"Heat Dome" Scorching United States

Major Heat Wave Scorching the Entire United States

From an Article of Climate Nexus, EcoWatch.com, July 22, 2016

A combination of high temperatures and humidity is scorching much of the U.S.—and even President Obama is warning everyone to stay safe.

A “heat dome”—a high pressure system in the mid atmosphere that pushes warmer air to the ground—has enveloped the central U.S. and is expected to reach other parts of the country over the weekend. The maximum heat index—a measure of how it actually feels when factoring in relative humidity—in areas such as St. Louis could reach 113 F while air temperatures in Washington, DC could reach 100 F.

While heat waves are a natural phenomenon, climate change plays a role amplifying the effect and making them more serious, Texas Tech University climate scientist Katharine Hayhoe said on a press call.

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OMG: 2016 on Track to be World’s Hottest Year on Record

From an Article of Climate Nexus, EcoWatch.com, July 22, 2016

The Earth is warming at a faster rate than expected and this year is on track to be the hottest year on record, according to a report by the World Meteorological Organization (WMO).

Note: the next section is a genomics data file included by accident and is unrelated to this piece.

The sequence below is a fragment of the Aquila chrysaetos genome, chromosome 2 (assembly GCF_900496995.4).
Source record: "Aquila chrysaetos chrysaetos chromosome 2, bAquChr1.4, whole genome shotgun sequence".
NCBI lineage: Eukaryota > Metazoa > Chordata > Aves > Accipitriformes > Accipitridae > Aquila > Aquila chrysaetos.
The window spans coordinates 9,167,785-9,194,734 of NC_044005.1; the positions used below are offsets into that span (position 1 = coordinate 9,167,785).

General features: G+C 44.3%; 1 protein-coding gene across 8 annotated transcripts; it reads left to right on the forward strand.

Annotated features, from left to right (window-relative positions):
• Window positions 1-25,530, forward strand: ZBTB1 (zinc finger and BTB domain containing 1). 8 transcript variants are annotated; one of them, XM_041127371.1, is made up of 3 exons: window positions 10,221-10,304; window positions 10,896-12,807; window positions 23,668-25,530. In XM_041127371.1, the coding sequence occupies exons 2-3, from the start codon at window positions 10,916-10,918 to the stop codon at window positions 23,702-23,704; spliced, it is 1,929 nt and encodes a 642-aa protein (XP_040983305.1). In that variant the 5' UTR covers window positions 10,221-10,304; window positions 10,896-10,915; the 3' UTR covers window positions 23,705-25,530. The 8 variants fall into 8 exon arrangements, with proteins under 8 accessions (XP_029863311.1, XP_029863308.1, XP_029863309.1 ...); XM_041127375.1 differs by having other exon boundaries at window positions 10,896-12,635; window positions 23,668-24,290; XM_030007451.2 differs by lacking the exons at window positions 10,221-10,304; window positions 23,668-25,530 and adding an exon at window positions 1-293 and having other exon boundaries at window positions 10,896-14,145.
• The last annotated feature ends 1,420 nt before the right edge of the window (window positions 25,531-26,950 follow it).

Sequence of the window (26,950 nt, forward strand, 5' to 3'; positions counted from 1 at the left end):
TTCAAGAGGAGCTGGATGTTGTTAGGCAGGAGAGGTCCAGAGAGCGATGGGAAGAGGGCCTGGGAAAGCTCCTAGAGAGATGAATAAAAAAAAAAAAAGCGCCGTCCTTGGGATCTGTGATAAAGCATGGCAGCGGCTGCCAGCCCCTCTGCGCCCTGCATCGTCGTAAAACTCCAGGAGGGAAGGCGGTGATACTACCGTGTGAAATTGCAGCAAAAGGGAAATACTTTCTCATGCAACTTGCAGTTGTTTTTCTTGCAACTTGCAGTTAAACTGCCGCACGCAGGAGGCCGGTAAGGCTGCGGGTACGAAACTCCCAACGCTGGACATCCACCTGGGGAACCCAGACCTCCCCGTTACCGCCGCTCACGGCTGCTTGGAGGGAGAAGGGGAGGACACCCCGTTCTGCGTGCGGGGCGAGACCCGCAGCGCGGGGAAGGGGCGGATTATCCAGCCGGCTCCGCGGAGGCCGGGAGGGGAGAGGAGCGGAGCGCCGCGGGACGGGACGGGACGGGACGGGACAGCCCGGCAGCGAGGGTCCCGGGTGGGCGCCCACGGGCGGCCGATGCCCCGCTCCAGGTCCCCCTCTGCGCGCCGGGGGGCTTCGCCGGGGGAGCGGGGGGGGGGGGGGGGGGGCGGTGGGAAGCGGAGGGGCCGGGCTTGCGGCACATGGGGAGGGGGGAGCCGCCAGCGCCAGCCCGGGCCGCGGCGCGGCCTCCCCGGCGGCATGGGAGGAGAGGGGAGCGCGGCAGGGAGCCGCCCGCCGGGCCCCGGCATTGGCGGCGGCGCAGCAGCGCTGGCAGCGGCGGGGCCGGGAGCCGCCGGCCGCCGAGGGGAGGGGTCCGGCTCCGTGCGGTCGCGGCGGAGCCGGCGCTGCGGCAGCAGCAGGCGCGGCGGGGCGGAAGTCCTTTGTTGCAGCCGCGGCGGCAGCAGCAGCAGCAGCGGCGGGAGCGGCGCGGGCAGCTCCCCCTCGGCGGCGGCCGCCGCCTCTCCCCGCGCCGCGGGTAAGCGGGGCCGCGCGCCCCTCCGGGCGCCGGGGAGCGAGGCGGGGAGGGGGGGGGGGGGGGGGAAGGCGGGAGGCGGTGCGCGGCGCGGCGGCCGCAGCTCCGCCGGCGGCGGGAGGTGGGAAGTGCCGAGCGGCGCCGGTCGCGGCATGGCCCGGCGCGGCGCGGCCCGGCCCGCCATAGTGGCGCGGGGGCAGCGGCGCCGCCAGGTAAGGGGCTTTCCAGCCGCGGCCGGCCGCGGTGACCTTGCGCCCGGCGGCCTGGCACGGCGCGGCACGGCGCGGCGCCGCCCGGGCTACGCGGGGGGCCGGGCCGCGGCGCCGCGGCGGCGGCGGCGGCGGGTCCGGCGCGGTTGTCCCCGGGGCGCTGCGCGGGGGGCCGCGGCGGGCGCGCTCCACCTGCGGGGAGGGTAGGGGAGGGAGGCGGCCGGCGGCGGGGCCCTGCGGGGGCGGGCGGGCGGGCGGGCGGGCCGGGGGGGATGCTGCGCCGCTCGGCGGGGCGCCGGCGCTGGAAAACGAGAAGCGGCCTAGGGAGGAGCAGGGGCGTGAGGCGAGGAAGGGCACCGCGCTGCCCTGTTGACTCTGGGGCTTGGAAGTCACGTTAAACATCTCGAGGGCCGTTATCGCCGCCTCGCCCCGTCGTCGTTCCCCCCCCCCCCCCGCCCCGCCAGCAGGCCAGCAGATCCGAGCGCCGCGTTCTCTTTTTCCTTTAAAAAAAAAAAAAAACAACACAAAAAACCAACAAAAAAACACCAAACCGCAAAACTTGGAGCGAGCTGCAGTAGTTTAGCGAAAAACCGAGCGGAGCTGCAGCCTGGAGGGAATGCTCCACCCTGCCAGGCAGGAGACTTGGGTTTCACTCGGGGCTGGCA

Arctic sea ice has also melted earlier and faster than usual, another indicator of climate change, says the organization. “Another month, another record. And another. And another. Decades-long trends of climate change are reaching new climaxes, fueled by the strong … El Niño,” WMO Secretary-General Petteri Taalas said.

On Tuesday, the National Oceanic and Atmospheric Administration (NOAA) also confirmed that June was the 14th consecutive month to break temperature records.

The report details these four areas of concern:


The average temperature in the first six months of 2016 was 1.3°C (2.4°F) warmer than the pre-industrial era in the late 19th century, according to NASA.

NOAA said the global land and ocean average temperature for January–June was 1.05°C (1.89°F) above the 20th century average, beating the previous record set in 2015 by 0.20°C (0.36°F).